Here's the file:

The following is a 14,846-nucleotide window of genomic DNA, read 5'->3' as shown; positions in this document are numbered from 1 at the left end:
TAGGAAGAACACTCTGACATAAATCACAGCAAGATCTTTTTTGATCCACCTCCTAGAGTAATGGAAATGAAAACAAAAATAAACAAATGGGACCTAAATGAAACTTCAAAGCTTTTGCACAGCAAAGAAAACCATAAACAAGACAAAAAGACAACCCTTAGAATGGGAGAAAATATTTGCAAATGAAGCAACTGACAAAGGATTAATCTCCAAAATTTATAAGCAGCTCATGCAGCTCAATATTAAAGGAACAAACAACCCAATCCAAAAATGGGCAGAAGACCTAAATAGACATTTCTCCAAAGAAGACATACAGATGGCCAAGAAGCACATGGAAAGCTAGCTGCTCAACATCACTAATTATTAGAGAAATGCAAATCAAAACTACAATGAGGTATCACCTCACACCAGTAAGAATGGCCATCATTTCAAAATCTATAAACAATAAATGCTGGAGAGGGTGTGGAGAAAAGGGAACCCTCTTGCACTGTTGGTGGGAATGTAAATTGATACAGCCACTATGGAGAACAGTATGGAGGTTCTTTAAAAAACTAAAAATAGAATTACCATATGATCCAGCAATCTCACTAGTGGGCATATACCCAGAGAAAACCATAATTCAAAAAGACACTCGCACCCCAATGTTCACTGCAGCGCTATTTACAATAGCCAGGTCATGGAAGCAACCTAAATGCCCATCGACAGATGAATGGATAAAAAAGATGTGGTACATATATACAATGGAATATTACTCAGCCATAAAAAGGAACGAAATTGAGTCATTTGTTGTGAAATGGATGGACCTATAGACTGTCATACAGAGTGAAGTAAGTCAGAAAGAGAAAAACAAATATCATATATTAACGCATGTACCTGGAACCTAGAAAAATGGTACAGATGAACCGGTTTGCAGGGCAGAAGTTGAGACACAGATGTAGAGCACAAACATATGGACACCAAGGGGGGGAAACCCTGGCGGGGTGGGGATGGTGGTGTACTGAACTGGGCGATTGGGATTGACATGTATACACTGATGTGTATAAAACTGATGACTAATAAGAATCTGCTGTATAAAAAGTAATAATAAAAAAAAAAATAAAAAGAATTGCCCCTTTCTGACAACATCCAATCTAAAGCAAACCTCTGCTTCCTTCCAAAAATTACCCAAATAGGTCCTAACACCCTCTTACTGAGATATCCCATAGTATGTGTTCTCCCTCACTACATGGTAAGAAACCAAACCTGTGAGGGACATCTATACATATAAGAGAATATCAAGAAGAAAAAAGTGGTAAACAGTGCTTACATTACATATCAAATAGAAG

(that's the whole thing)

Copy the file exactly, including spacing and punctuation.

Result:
The following is a 14,846-nucleotide window of genomic DNA, read 5'->3' as shown; positions in this document are numbered from 1 at the left end:
TAGGAAGAACACTCTGACATAAATCACAGCAAGATCTTTTTTGATCCACCTCCTAGAGTAATGGAAATGAAAACAAAAATAAACAAATGGGACCTAAATGAAACTTCAAAGCTTTTGCACAGCAAAGAAAACCATAAACAAGACAAAAAGACAACCCTTAGAATGGGAGAAAATATTTGCAAATGAAGCAACTGACAAAGGATTAATCTCCAAAATTTATAAGCAGCTCATGCAGCTCAATATTAAAGGAACAAACAACCCAATCCAAAAATGGGCAGAAGACCTAAATAGACATTTCTCCAAAGAAGACATACAGATGGCCAAGAAGCACATGGAAAGCTAGCTGCTCAACATCACTAATTATTAGAGAAATGCAAATCAAAACTACAATGAGGTATCACCTCACACCAGTAAGAATGGCCATCATTTCAAAATCTATAAACAATAAATGCTGGAGAGGGTGTGGAGAAAAGGGAACCCTCTTGCACTGTTGGTGGGAATGTAAATTGATACAGCCACTATGGAGAACAGTATGGAGGTTCTTTAAAAAACTAAAAATAGAATTACCATATGATCCAGCAATCTCACTAGTGGGCATATACCCAGAGAAAACCATAATTCAAAAAGACACTCGCACCCCAATGTTCACTGCAGCGCTATTTACAATAGCCAGGTCATGGAAGCAACCTAAATGCCCATCGACAGATGAATGGATAAAAAAGATGTGGTACATATATACAATGGAATATTACTCAGCCATAAAAAGGAACGAAATTGAGTCATTTGTTGTGAAATGGATGGACCTATAGACTGTCATACAGAGTGAAGTAAGTCAGAAAGAGAAAAACAAATATCATATATTAACGCATGTACCTGGAACCTAGAAAAATGGTACAGATGAACCGGTTTGCAGGGCAGAAGTTGAGACACAGATGTAGAGCACAAACATATGGACACCAAGGGGGGGAAACCCTGGCGGGGTGGGGATGGTGGTGTACTGAACTGGGCGATTGGGATTGACATGTATACACTGATGTGTATAAAACTGATGACTAATAAGAATCTGCTGTATAAAAAGTAATAATAAAAAAAAAAATAAAAAGAATTGCCCCTTTCTGACAACATCCAATCTAAAGCAAACCTCTGCTTCCTTCCAAAAATTACCCAAATAGGTCCTAACACCCTCTTACTGAGATATCCCATAGTATGTGTTCTCCCTCACTACATGGTAAGAAACCAAACCTGTGAGGGACATCTATACATATAAGAGAATATCAAGAAGAAAAAAGTGGTAAACAGTGCTTACATTACATATCAAATAGAAG